Ryan Zimmerman has pain in shoulder, may need a break

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Mark Zuckerman of CSNWashington.com’s excellent “Nats Insider” page provides the money quote:

“I’ve been hitting for a while here [in the big leagues], and I don’t miss fastballs the way I’ve been missing fastballs,” Ryan Zimmerman said Saturday after watching his batting line fall to .218/.285/.305 . “So it’s frustrating, but I’ve just got to continue to do my treatment and stuff, and hopefully it will improve and we’ll get to that. But if things keep going the way they’ve been going, we’re going to have to do something.”

The 27-year-old third baseman is likely to get a cortisone shot in his ailing right shoulder early this week. If that doesn’t take care of the discomfort, he may be placed on the 15-day disabled list. The approaching All-Star break (July 9-12) could mean fewer missed games.

Washington moved to 41-28 with Saturday’s 3-1 win over the Orioles. Zimmerman would be surely be missed, but the first-place Nats are better served getting him as healthy as possible for the stretch run.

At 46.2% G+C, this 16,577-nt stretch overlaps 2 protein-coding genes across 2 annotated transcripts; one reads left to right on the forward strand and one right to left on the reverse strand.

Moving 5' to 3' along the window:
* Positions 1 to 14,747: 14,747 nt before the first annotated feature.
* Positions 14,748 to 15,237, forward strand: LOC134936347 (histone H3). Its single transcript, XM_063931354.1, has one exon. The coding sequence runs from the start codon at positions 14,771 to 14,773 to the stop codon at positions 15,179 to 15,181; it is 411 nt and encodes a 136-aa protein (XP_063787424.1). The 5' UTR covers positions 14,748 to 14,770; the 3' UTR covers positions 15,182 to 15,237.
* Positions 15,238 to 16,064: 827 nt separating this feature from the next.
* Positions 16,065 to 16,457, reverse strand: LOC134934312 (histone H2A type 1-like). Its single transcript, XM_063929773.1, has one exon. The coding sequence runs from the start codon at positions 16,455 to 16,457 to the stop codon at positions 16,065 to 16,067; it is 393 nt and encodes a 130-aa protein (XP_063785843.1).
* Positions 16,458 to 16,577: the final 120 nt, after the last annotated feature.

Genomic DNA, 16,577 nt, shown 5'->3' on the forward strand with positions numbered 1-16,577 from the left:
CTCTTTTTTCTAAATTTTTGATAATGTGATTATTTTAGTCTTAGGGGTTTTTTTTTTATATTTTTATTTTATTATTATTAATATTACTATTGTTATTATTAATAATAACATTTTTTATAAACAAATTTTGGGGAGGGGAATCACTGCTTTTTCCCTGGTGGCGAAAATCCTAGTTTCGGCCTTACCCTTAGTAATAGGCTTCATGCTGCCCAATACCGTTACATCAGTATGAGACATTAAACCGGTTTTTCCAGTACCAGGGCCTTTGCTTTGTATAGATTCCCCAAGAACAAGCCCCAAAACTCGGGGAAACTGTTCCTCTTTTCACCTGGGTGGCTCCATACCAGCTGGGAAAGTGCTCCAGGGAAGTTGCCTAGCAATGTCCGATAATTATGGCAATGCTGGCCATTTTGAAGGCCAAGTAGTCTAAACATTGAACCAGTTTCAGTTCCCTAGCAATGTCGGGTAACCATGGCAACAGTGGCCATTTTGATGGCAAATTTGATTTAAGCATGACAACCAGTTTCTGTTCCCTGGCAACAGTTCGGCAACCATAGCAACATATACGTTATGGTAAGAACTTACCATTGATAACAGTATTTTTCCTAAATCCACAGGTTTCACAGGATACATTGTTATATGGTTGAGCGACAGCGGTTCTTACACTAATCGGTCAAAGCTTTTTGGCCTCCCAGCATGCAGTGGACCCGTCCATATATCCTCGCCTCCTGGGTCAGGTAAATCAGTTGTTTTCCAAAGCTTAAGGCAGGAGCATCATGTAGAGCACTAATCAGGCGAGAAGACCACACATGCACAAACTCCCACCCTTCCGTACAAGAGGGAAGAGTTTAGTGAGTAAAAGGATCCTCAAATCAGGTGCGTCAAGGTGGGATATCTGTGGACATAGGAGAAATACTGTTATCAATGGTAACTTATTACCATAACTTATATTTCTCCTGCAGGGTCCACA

Zimmerman is in the Nationals’ starting lineup on Sunday against Baltimore, playing third and batting third.

Marty Brennaman announces that 2019 will be his last season

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Cincinnati Reds announcer Marty Brennaman announced a few moments ago that 2019 will be his last season in the broadcast booth.

Brennaman, 76, has broadcast Reds games since 1974 and stands as every bit an institution among Reds fans as any announcer ever has among his local fan base. In 2000 he won the Ford C. Frick Award award, presented annually by the National Baseball Hall of Fame. He called Hank Aaron’s 714th home run, Tom Seaver’s no-hitter, Tom Browning’s perfect game and every other major moment that occurred in a game involving the Reds for the past 44 years. He also, of course, has called three World Series clinchers for the Reds.

Brennaman, also, has been no stranger to controversy, primarily due to his penchant for criticizing Reds players for whom he seems to not to care, with Ken Griffey Jr., Adam Dunn and Joey Votto being among the more notable examples. There are, of course, many Reds fans who share Marty’s views in such instances. It’s an open question as to whether Brennaman has merely shared or reflected that mindset on the one hand or if, on the other hand, he has encouraged it. However you want to view that, there is no denying the fact that Brennaman has never hesitated to speak his mind and that a great deal of the considerable love for him among Reds fans is due in no small part to that.

Brennaman will get and will deserve a farewell tour in 2019. And, in 2020, he will leave some very large shoes to fill.